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Nail the horizontal 2x4 into the vertical 2x4 about 1/4 of the way down from the top of the vertical 2x4, so they are at a 90 degree angle.

The way I've been nailing this scenario is to just nail through the vertical 2x4 at a 0 degree angle, directly into the middle of the end piece of the horizontal 2x4.

I've read though, that the pros like nail at a 45 degree angle, so that the nail doesn't go through the end piece of the horizontal 2x4, but through the top part. Is this correct? I don't like having the end part of the nail stick out.. even if I hammer the sharp point towards the wood.

So are my projects going to not last long if nailing directly into the end piece? They seem to work just fine for the time being, but am wondering what the correct approach is. Thoughts on this?

Obviously I'd have another vertical 2x4 on the other side too, so it stands up.

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* Ignore the green and red brush lines, accidentally saved over what I wanted

6

Nails are generally put in at 90 degrees to the wood (i.e. straight in), unless you are "toe-nailing". (see picture)

Toenailing

It all really depends on the application. As opposed to just nailing straight in, like if you were nailing together a built-up beam (face nailing) - Toe nailing the wood is usually not bearing much or any weight on the nails, they are holding wood in place.

Nailing terms

If the wood is going to be horizontal and bearing weight, face-nailing parallel members is good. However, for perpendicular members, I would want structural hardware in end nailed or toe-nailed pieces (joist hangers, angle brackets, etc.).

I've read though, that the pros like nail at a 45 degree angle, so that the nail doesn't go through the end piece of the horizontal 2x4, but through the top part. Is this correct? I don't like having the end part of the nail stick out.. even if I hammer the sharp point towards the wood.

If the nail sticks out the other end, you should use shorter nails.

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  • I disagree I was taught that a nail at a 90 is the weakest joint and to angle when making structural reinforcements. – Ed Beal Jun 13 '18 at 15:56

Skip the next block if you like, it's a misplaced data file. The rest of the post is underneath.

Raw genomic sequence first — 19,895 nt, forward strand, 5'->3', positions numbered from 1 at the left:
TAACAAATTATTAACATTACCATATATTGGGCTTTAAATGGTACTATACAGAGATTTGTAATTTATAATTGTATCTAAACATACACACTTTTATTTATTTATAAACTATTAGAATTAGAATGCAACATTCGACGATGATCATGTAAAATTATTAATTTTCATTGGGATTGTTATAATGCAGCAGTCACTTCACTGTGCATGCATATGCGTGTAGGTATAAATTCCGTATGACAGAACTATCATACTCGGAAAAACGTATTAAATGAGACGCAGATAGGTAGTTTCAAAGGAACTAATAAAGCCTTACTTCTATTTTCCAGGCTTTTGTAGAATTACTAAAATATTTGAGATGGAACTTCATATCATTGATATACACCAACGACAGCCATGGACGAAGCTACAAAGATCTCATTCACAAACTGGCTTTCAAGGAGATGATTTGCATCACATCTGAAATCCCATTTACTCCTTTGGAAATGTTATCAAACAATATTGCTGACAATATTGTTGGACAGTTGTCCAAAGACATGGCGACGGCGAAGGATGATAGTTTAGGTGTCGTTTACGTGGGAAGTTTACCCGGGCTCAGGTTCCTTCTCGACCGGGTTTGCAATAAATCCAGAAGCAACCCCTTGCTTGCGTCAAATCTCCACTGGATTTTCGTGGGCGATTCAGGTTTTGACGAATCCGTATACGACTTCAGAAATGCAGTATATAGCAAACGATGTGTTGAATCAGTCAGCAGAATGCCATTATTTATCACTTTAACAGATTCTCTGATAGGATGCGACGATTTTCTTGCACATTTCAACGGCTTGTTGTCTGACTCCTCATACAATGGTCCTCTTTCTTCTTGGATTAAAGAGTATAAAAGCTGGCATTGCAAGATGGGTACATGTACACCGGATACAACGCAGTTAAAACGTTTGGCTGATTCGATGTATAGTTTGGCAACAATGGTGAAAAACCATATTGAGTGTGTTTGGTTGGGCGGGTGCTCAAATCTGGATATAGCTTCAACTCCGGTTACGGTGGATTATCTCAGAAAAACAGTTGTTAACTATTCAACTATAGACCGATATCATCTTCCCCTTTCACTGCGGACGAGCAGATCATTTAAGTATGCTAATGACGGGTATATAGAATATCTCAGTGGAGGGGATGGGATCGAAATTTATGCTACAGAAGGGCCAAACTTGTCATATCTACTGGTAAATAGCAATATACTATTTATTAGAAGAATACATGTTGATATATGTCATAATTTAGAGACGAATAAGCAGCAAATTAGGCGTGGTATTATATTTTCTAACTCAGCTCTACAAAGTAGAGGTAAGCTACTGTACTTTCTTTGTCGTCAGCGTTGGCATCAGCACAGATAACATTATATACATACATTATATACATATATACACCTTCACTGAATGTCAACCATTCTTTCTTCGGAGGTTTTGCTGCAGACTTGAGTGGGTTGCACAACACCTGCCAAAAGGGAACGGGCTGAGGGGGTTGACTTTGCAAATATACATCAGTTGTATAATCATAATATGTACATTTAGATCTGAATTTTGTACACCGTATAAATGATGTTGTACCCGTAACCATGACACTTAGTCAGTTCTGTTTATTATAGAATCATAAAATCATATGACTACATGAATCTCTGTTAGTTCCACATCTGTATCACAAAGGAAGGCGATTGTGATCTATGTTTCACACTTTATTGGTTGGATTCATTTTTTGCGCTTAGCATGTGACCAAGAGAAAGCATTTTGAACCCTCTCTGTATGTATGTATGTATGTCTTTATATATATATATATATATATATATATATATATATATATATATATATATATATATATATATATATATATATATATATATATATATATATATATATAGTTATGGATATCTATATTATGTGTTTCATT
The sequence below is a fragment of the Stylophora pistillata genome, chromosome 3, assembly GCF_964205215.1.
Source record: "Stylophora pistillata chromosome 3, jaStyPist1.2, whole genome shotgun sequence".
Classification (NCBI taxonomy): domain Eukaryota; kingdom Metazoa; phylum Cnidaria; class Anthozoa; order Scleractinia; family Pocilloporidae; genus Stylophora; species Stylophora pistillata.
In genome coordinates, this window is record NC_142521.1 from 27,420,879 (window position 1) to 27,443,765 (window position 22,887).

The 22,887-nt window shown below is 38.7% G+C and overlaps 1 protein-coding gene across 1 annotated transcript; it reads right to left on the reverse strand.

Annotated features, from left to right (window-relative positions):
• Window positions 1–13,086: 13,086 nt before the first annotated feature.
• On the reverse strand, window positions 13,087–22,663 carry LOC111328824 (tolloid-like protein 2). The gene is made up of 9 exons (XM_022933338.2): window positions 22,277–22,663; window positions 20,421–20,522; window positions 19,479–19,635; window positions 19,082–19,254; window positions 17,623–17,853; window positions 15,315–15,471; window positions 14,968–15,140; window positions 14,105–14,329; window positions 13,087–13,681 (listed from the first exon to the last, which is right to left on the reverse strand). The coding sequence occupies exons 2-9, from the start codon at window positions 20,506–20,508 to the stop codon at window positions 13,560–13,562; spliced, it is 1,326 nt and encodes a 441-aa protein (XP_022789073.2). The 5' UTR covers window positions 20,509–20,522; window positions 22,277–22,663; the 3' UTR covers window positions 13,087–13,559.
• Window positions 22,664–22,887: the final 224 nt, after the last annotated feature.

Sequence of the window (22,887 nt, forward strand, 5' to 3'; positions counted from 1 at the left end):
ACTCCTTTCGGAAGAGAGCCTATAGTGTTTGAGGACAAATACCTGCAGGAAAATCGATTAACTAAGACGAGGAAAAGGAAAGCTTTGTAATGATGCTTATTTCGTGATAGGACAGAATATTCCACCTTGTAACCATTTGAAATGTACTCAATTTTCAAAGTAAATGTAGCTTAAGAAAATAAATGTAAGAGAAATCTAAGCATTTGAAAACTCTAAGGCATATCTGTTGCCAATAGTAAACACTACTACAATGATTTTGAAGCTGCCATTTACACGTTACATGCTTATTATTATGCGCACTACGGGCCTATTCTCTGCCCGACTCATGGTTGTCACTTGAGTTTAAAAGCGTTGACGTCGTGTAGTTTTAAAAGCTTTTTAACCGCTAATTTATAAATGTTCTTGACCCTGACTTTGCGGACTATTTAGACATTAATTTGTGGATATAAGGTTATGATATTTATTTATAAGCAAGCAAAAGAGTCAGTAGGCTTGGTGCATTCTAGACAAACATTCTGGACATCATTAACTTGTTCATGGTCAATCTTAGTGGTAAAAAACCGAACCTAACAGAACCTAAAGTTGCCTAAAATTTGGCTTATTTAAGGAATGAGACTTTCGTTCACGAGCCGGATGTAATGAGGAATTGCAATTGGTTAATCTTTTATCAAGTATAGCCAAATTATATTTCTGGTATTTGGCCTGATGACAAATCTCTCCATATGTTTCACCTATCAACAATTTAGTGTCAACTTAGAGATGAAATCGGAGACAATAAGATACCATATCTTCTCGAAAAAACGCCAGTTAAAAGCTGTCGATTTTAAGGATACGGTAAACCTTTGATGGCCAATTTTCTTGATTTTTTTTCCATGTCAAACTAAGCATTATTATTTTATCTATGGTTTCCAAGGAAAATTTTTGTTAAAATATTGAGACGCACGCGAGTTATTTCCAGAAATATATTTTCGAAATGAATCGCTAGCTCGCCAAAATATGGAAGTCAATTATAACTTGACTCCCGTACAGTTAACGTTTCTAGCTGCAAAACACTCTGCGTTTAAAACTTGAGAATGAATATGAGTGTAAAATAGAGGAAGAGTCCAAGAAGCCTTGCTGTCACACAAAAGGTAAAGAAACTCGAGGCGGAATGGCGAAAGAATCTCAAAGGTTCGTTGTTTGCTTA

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    @EdBeal disagree with which part of what I have said, specifically? – ryanwinchester Jun 13 '18 at 17:48
  • Nails should not be driven at a 90 in fact opposing 30 degree angles were the strongest from structural engineering classes. – Ed Beal Jun 13 '18 at 21:17
  • You mean for face-nailing? Because that's how you do it according to pretty much any building-code, which is decided on by engineers or at least engineer recommendations. Or do you mean toe-nailing? In what application? Holding vertical framing studs or horizontal floor joists attaching to a beam? – ryanwinchester Jun 14 '18 at 1:39
  • @EdBeal For horizontal applications, end-nailing I would never rely on, I would rather rely on toe-nailing, but in reality I would never rely solely on either and would use hardware for that purpose. Like a joist or beam hanger. – ryanwinchester Jun 14 '18 at 1:45
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am wondering what the correct approach is

I don't think there is a single correct approach. It really depends on the application and on personal preference.

Hammering nails in at an angle can help them to resist forces that run in the same direction as a nail hammered in at 90 degrees to the wood.

For building construction, in my part of the world, builders tend to join structural timbers using purpose-made bent perforated metal plates that go by various names (e.g. "gang nail plates", "spike plates", "joist hangers", "truss clip" ...).

When using 2x4s to make a gate I joined them using conventional woodworking joints† and waterproof glue.

If you are fixing a noggin (or fire-stop) to a stud, I believe they are usually fixed by driving nails through the studs into the ends of the noggins.

You should probably work out the likely direction and magnitude of stresses on the joint and make a decision based on that and other factors.


Footnote

† I've seen mortice & tenon, lap-joints, dowels and other types of joint used.

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1

For structural applications, I prefer framing angles because:

  • End grain nailing is almost always poor practice.

  • Good quality toenailing is often difficult to achieve for people who are out of practice, e.g. non-carpenters working on a one-off joint.

  • Framing angles can reduce the need to hold a piece in place while making the first fastening.

  • Framing angles typically use shorter fasteners which are easy to install.

  • Deciding how to join two pieces of wood is a matter of selecting components at the store or in front of an online catalog, rather than during actual construction.

  • Because they are engineered, framing angles more easily provide consistent joints.

Simpson StrongTie and USP are two companies which produce such products for the US and other markets.

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0

When "end nailing," place the wood on a flat surface (such as, for example, a concrete pad that you poured to later put the wall on) and stand squarely on the piece furthest from the hammer (with your steel-toed boots). This keeps the wood more stable as you drive the nail in.

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